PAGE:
Al Nofi's CIC
|| Issue #24, Febuary 28, 2001
- Infinite Wisdom
- la Triviata
- Short Rounds
- "Firepower Kills!"
- An Early Commentary on Defense Analysts?
- Briefing: The Armies of 1914: Prescribed Ratios Among the Arms
"Battles are not always fought by efficient soldiers."
--Rafael de Nogales
- The last occasion on which monarchs commanded on both sides in a battle was at the Slivnitza, November 17-19, 1885, when the Serbians under King Milan were soundly beaten by the Bulgarians under Prince Alexander Battenberg.
- The presidency of Herbert Hoover (1929-1933) was the only one in American History during which not a single major combat ship was added to the navy.
- Attila the Hun, famous for ravaging Roman Empire in the mid-fifth century, while consummating his marriage to a teenaged girl.
- Arguably the first American casualty of the Second World War was Robert Short, of Tacoma, Washington, a former U.S. Army Air Corps pilot, working as a salesman for Boeing in China, who made several demonstration flights against Japanese aircraft in a Boeing Model 218 Fighter, scoring at least one kill, before being shot down by Japanese naval aviator Yoshiro Sakemago in an A1N2 off the carrier Kaga, near Soochow on February 22, 1932.
- Count Luigi Fernando Marsigli, who later became a marshal in Hapsburg service and went on to found the Institute of Science at the University of Bologna, managed to survive the general massacre of prisoners by the Turks after the Battle of the Raab in 1683 because of his skill with an espresso machine.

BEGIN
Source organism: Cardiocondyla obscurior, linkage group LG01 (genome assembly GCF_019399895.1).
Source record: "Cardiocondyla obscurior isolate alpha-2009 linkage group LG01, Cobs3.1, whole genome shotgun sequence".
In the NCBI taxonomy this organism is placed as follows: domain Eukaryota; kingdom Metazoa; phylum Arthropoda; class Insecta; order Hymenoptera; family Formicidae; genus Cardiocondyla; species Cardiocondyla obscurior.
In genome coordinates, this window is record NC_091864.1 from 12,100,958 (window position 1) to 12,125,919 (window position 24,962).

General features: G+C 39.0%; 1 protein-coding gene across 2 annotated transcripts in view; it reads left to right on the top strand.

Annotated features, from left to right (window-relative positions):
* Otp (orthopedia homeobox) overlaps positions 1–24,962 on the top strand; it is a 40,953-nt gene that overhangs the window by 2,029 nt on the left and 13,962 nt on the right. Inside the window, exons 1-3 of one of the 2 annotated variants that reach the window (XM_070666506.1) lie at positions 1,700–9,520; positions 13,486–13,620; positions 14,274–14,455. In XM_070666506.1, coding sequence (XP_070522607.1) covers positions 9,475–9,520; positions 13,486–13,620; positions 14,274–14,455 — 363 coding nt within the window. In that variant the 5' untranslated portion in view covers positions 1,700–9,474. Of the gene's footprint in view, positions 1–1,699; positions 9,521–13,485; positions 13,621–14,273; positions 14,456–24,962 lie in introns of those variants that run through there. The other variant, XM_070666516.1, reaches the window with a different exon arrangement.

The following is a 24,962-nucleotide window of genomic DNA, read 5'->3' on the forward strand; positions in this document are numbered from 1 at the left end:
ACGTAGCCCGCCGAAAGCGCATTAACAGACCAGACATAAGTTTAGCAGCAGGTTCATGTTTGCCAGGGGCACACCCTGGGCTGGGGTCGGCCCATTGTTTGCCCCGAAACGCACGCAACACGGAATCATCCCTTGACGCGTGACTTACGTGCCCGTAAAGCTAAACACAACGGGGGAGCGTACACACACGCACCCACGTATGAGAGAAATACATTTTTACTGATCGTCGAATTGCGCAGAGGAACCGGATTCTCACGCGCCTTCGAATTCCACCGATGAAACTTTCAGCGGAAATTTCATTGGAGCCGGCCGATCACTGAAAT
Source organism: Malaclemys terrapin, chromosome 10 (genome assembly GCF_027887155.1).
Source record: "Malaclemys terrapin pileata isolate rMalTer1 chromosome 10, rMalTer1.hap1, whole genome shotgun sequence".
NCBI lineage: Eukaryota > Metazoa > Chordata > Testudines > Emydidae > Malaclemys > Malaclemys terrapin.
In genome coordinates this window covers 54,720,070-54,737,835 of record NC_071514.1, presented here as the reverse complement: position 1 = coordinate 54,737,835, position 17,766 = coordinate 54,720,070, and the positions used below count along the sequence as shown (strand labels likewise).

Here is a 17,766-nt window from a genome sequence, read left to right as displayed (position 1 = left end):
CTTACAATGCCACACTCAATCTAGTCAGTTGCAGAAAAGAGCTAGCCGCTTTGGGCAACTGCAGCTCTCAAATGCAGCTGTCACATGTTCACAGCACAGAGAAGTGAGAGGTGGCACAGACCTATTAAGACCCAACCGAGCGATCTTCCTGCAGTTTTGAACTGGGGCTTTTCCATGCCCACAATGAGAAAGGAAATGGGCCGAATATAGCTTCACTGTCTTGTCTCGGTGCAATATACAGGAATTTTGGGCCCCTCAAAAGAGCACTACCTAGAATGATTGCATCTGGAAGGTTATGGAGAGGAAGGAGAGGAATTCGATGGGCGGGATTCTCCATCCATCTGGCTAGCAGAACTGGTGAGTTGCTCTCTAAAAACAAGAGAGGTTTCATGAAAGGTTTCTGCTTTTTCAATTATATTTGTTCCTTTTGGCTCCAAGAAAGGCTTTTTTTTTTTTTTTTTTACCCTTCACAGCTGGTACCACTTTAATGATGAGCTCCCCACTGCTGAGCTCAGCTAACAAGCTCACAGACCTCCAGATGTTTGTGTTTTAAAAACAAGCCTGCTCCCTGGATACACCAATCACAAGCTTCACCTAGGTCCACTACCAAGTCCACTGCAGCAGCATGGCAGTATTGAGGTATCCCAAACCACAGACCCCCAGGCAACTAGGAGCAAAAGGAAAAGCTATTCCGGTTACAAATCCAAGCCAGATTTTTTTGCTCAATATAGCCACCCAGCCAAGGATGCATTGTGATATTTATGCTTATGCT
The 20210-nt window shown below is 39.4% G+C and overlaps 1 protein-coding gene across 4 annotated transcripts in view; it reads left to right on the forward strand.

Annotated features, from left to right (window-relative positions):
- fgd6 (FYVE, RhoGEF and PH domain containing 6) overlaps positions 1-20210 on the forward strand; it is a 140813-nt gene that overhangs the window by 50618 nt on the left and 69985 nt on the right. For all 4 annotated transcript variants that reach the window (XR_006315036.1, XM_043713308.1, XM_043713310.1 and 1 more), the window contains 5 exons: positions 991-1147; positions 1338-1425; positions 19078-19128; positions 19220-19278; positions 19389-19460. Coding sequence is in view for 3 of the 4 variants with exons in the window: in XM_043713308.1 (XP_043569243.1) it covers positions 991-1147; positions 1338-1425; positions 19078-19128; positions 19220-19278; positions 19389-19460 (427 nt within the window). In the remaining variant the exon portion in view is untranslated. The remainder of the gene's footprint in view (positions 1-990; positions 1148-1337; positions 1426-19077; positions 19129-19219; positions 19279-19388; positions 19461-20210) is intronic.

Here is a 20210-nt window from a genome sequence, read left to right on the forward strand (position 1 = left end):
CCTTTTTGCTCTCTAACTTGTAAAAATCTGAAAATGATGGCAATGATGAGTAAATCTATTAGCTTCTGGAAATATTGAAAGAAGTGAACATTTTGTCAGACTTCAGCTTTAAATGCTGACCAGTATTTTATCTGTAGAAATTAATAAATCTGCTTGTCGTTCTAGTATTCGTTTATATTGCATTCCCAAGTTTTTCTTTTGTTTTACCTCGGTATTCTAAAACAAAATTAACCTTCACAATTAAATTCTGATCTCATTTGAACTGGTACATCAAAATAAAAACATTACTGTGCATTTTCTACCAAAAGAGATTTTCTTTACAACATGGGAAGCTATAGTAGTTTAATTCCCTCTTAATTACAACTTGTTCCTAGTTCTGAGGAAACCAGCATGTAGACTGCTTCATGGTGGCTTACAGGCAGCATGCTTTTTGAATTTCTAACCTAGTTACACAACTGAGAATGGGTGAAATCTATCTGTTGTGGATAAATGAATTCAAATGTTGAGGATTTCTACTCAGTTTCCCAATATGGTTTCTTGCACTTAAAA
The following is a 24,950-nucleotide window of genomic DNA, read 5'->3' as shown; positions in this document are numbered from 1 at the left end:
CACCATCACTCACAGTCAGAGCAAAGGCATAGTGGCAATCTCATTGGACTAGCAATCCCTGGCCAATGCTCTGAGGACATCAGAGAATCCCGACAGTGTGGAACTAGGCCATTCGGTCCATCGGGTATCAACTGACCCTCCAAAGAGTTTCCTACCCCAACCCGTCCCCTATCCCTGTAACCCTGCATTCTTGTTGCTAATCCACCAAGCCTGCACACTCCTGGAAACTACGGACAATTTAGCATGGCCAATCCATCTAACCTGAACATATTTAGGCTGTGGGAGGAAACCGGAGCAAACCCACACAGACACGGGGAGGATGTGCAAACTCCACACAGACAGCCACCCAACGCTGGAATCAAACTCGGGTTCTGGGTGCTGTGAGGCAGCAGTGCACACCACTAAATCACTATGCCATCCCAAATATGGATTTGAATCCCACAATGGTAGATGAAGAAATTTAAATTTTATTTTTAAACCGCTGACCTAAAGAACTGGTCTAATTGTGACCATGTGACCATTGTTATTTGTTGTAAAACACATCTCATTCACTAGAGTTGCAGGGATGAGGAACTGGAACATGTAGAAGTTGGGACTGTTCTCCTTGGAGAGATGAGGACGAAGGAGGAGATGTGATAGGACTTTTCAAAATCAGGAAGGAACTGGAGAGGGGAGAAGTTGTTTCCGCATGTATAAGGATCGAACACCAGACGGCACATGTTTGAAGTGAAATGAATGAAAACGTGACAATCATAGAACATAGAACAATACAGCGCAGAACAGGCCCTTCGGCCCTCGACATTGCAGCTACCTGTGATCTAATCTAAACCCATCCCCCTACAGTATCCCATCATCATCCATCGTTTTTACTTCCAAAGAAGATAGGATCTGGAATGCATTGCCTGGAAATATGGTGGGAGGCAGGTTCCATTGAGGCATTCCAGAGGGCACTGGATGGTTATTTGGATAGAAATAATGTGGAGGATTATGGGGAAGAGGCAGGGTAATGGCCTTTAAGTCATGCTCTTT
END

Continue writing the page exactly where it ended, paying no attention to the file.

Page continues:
- The Austrian Army field service regulations of 1806 remained in force until 1866.
In 1898, during a period of rising tensions between the British Empire and the Boer Republics of Southern Africa, the British decided to impress upon the uncouth burghers the power and effectiveness of modern military technology.
They staged a demonstration of artillery fire. A flock of 100 sheep were led on to a hill. A battery of the Royal Artillery then proceeded to shell the hill with some of Her Majesty's best for fully 20 minutes. When the smoke cleared it transpired that all of the sheep were completely uninjured. Indeed, to add insult to injury, there were now in fact 101 sheep on the hill, for a pregnant ewe had delivered during the bombardment. The British attempt to teach the Boers a lesson had failed.
Or perhaps not, for the Boer War broke out a few months later.
An Early Commentary on Defense Analysts?
In exile after his disastrous defeat in the Second Punic War, the great Carthaginian general Hannibal traveled through the Hellenistic kingdoms of the east seeking safety, and the possibility of stirring up new enemies against Rome.
At one point in his travels he chanced to be in Ephesus, in Ionia, a guest of the Seleucid King Antiochus I. The local prominenti spared no expense both to entertain and impress the great commander.
Thus, when, one day, Hannibal expressed an interest in hearing some of the many philosophers who made the city their home, his new-found friends urged him to visit Phormio, for he was, they said, an expert in the theory and practice of war. Interested, Hannibal attended one of Phormio's lectures.
Hannibal listened quietly as the brainy intellectual - who had never done a day's military service in his life - droned on and on about the conduct of war. When the lecture was over, Hannibal still said nothing, but merely walked quietly walked away.
Later some of his friends asked him what he thought of the great Phormio. Hannibal looked at them for a moment, and then said "In my lifetime I have seen many mad men. But never have I seen one madder than Phormio."